This afternoon, a coalition of climate activists will gather at Tampa city hall to participate in a “global climate strike” in an effort to bring awareness to the climate crisis.
While the event is organized by a diverse coalition, local youth have played the biggest role in putting together this event.
“As youth, we have the largest stake and we can no longer be silent,” said Anisa Nanavati, an Action for the Climate Emergency (ACE) organizer. “In Tampa, we are seeing the effects of climate change first hand and the future of our city is at stake. I want a world where my four younger siblings and future generations can enjoy the place that we call home.”
Youth in Sunrise Plant High School, Food and Water Action, and the Tampa Bay Climate Alliance are co-hosting the strike with Florida Indigenous Rights and Environmental Equality, ACE, the Tampa Party for Socialism and Liberation, and the Cleo Institute.
Last month, the United Nations Intergovernmental Panel on Climate Change (IPCC), released their sixth assessment report, which warned that climate change is now a “code red for humanity.” This report calls for acting with an urgency never seen before, and climate groups in Tampa Bay have responded to this call.
Organizers say that this strike is focused on local, state, and federal governmental officials, demanding that they take necessary action in response to the warnings of the IPCC report. The Tampa location’s strike demands include encouraging the city to declare a climate emergency, creating plans to divest from fossil fuel usage and subsidization, setting plans to reach net-zero emissions, and employing climate justice in the fight against climate change. The event is a continuation of a strike that occurred in 2019. Organizers say around 300 people came out to support that event.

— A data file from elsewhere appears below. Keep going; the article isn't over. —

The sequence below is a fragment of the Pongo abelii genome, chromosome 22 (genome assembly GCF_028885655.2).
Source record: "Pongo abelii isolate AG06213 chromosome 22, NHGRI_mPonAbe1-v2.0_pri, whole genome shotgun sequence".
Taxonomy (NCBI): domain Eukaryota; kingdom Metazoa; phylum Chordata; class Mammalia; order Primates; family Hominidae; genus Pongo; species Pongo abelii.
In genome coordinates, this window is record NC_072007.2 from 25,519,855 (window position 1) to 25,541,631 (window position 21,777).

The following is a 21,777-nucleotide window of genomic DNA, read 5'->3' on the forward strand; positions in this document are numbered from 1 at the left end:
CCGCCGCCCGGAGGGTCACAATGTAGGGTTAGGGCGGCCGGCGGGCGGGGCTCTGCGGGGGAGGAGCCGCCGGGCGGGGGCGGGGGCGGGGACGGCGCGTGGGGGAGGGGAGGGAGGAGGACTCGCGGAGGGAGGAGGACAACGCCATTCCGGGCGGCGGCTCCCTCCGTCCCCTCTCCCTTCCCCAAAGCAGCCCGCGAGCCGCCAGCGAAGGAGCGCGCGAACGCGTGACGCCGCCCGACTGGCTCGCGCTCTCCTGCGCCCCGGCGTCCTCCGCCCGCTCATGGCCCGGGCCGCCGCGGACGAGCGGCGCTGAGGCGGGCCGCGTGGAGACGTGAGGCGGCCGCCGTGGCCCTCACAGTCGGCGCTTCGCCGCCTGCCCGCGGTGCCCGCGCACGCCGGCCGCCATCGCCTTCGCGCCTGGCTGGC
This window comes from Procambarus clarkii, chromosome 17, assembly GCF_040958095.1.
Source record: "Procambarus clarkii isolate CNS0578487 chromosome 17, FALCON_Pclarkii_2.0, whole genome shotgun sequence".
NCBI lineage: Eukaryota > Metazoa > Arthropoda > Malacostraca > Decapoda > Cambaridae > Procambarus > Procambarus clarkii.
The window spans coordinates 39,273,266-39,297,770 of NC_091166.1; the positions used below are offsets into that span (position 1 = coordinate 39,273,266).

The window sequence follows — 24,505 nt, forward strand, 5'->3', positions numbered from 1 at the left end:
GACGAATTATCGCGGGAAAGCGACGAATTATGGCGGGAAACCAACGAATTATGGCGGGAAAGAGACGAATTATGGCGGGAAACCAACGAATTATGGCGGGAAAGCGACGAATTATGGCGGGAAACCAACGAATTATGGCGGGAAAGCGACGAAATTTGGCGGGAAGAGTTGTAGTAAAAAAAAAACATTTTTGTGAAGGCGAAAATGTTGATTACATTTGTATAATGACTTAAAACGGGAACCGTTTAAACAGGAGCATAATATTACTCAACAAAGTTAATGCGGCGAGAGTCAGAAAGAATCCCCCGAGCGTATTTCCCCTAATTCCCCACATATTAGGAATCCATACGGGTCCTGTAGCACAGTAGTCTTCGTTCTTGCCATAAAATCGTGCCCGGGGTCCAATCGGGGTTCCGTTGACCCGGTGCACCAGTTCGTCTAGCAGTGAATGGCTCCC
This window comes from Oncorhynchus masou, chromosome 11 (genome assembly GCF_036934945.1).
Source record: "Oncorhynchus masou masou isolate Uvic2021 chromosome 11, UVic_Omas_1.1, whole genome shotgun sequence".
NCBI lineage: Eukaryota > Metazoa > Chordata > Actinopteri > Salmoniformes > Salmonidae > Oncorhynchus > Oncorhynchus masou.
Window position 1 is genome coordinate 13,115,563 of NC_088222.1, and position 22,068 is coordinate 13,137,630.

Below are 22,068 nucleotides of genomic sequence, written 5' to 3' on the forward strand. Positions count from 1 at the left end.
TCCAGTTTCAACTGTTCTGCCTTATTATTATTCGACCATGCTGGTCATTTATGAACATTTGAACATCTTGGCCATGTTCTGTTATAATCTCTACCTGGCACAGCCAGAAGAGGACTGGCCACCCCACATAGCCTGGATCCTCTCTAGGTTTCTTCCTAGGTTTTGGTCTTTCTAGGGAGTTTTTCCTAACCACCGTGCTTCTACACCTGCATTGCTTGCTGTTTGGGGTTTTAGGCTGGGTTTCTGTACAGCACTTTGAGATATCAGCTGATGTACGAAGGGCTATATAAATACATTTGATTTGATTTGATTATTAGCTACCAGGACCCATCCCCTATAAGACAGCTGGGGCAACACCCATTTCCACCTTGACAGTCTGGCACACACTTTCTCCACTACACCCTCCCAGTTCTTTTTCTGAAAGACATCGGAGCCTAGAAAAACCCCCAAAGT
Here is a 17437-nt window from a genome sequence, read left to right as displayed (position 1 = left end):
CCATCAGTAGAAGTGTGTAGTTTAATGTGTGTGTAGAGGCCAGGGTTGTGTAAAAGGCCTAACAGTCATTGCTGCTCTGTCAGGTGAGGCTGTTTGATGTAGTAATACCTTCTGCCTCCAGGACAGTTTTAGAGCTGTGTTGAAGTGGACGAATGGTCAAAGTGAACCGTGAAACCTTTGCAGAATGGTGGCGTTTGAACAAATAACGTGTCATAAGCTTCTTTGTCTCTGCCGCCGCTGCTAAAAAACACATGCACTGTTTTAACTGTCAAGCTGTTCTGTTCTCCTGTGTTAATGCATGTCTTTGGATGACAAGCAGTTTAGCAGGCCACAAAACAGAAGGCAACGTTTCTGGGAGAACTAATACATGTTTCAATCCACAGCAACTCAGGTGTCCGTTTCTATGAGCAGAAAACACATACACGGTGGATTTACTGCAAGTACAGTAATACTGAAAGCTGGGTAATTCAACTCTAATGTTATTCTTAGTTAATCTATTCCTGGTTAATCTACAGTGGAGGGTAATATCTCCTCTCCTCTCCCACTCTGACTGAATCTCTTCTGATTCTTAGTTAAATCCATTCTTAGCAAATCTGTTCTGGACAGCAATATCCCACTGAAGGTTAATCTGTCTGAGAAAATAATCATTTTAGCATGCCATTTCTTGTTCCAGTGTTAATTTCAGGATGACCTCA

Julia Perrigault-Eng, Sunrise PHS Co-Founder says learning that government officials are putting her generation’s lives at stake for the sake of profit is disheartening to learn.
“As youth, our voices aren’t represented in the legislation that decides the future of our planet,” Perrigault-Eng says. “The time to act is now because the effects of climate change are not slowing down anytime soon. Our politicians must listen to the voices of Generation Z and declare a Climate Emergency immediately.”
In Florida, there will be four strikes in Miami, Tallahassee, Orlando, and Tampa. Attendees across the state will be wearing red to call attention to the IPCC report. Environmental and social justice organizations from around Tampa will be represented, and multiple youth speakers will be featured.
“Climate change is not an issue of the future. It is happening here and now,” said Caitlin Hagney, Sunrise PHS Co-Founder and Sunrise Movement Youth Organizer.
Hagney says that whenever adults applaud her for taking action at such a young age, she explains to them she doesn’t have a choice.
“If we don’t fight now, and don’t enact the legislation we need to cut emissions drastically within the next few years at most, global warming will be what collapses my generation, and my future,” Hagney says.
This year, Fridays for Future- a group affiliated with teen climate activist Greta Thunberg- set the national Climate Day of Action for September 24. The coalition says the strike will be a chance to demand change before it is too late. The youth-led day of climate action welcomes people of all ages, nationalities, genders, and sexualities to show up and advocate for a better tomorrow.
“Tampa Bay climate activists of all ages are proud to stand with the youth as we demand a better future for our communities,” said Brooke Errett, Florida Senior Organizer with Food & Water Action. “We call on our Representative Castor to fight for Tampa Bay and stand up to fossil fuel subsidies in the Build Back Better Act. A better future is one that does not pay fossil fuel companies to pollute.”
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